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For the third time in the history of humanity, civilization us undergoing social phase change. The first time was the Agricultural Revolution, the second—the Industrial Revolution, and we are now in the midst of the Autonomous Revolution.
Networking technology as we know it today played no role in the first two revolutions but it is one of the driving forces in the third. The implication for networking technologists is that you are no longer making existing institutions run faster, better, and more efficiently, you are now playing an integral role in designing a new social order. As a result, you bare more and more responsibility to make sure your technologies facilitate social good and do not become the instruments of antisocial behavior.
Everyone is familiar with the miracle of phase change in the physical world. We have all seen storm clouds turn into beautiful snow flakes.
When water goes through a critical temperature, it changes form from liquid to solid. It obeys different rules—fluid flow for water. We use different tools—pumps and pipes for water. Perhaps most startling of all is that our intuition about water tells use nothing about ice.
This analogy comes with a warning as well. Ice breaks pipes and sinks ships—remember the Titanic. If we do not deal with phase change effectively, problems will follow.
When civilizations undergo phase change, their institutions change form, obey different rules, use different tools, and our intuition about the future is often faulty. Of course, social phase change is not driven by endo and exothermic reactions. It is driven by equivalences. That is where networking comes into play.
There are three equivalences driving the Autonomous Revolution—intelligence, spatial, and informational equivalences. In the first equivalence, intelligent machines and robots are replacing human intelligence. In the second, activities taking place in physical space are being replaced by things being done in virtual space—shopping on Amazon and socializing on Facebook. The third equivalence, information equivalence requires more explanation.
Many of our institutions are information proxies in disguise. A bank is really just and information processing application. An office building with desks, information networks—people talking to one another, sending paper notes, and emails, data storage networks—peoples memories, paper files, and storage networks, and voice recognition and response systems—people answering the phone and talking back to customers, can be reduced to the information equivalent—a few racks of electronics with blinking lights. When that happens, hundreds of customer support people working in India get replaced by a few racks of electronic gear in North Dakota.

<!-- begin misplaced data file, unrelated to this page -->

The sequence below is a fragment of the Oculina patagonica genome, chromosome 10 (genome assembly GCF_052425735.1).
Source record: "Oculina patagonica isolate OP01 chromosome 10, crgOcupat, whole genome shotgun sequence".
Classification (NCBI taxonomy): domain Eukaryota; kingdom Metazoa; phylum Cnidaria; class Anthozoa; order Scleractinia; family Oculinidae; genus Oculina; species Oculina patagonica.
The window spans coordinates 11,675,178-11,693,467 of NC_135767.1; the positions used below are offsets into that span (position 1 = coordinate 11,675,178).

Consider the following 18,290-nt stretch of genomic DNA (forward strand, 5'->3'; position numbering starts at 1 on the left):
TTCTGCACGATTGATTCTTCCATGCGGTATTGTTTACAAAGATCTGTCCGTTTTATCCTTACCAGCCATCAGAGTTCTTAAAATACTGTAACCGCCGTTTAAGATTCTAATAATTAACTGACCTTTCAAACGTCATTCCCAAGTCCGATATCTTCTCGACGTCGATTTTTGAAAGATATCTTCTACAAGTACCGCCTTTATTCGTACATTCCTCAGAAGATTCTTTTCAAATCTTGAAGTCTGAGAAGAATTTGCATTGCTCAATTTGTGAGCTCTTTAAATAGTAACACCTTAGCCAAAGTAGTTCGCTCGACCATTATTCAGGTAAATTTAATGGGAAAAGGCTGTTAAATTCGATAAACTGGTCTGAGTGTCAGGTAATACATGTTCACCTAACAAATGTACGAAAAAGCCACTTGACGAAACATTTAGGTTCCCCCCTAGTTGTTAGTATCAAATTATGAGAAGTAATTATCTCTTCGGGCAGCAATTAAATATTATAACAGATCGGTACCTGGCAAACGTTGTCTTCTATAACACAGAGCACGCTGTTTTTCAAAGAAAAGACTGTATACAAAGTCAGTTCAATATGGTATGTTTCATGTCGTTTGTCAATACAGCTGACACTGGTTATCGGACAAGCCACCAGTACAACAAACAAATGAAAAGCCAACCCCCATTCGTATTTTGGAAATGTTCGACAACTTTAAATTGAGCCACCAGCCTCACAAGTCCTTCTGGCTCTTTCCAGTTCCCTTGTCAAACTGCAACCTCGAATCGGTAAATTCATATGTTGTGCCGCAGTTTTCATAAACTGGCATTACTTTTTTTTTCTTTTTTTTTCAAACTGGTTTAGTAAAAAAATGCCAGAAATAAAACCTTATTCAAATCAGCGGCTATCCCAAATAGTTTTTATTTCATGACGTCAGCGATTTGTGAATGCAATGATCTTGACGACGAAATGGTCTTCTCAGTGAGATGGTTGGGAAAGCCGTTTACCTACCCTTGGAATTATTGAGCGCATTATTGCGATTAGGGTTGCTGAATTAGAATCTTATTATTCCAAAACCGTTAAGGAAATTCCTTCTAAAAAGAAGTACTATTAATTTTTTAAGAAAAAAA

Networking technologies plays a fundamental role in the implementation of these equivalences. When they are not implemented with proper concern they impose tremendous costs on society and facilitate antisocial behavior.
Take freedom. I exercise my right to free speech in physical space but would never dare to do it in virtual space. The reason is that I do not want to become the victim of anonymous death threats and doxing.
I know there is no perfect solution to this problem either in physical or virtual space but I have a much better chance of finding out who is threatening me in physical space. So why haven’t network designers made it easier to discover who is illegally threatening me in virtual space.
The designers of networks have reduced the cost of sending spam and robocalls to virtually zero. The externalized costs of these activities runs into the hundreds of billions of dollars. For example, American businesses spend on the order of $300 billion dealing with spam emails. Cybercrime, much of it facilitated by things like phishing emails cost around one percent of global economic output. By one estimate it is forecasted to reach $6 trillion in the near future. Robocalls are one of the tools use to exploit the elderly.
Well just because the cost of something is zero, does not mean the price of it has to be zero. It seems fair that the senders of spam and the makers of robocalls should have to pay the externalized costs. So taxing them like we tax polluters seems fair to me. So I think it would be good for network designers to think about how they should design networks so that it would be easier for governments to tax abusers.
The Internet of Things raises possibly the most challenging issues of all. Right now the do not track me application of the future if I do not want to be identified or have someone determining by emotions would appear to be a face mask. How will network designers deal with the do not track me issues of the future?
When I ran the microprocessor division at Intel, I never worried about the social issues the technology would cause. That was in the 1970’s. Our puny technology made cash registers, stop lights, and spreadsheets better. It improved existing processes. It did not drive social phase change.
Just as social phase change changes society’s rules, it will change the role of network designers in the future. They are not only designing networks. They are playing an intimate role in designing civilization. They have a much tougher job than I ever had at Intel.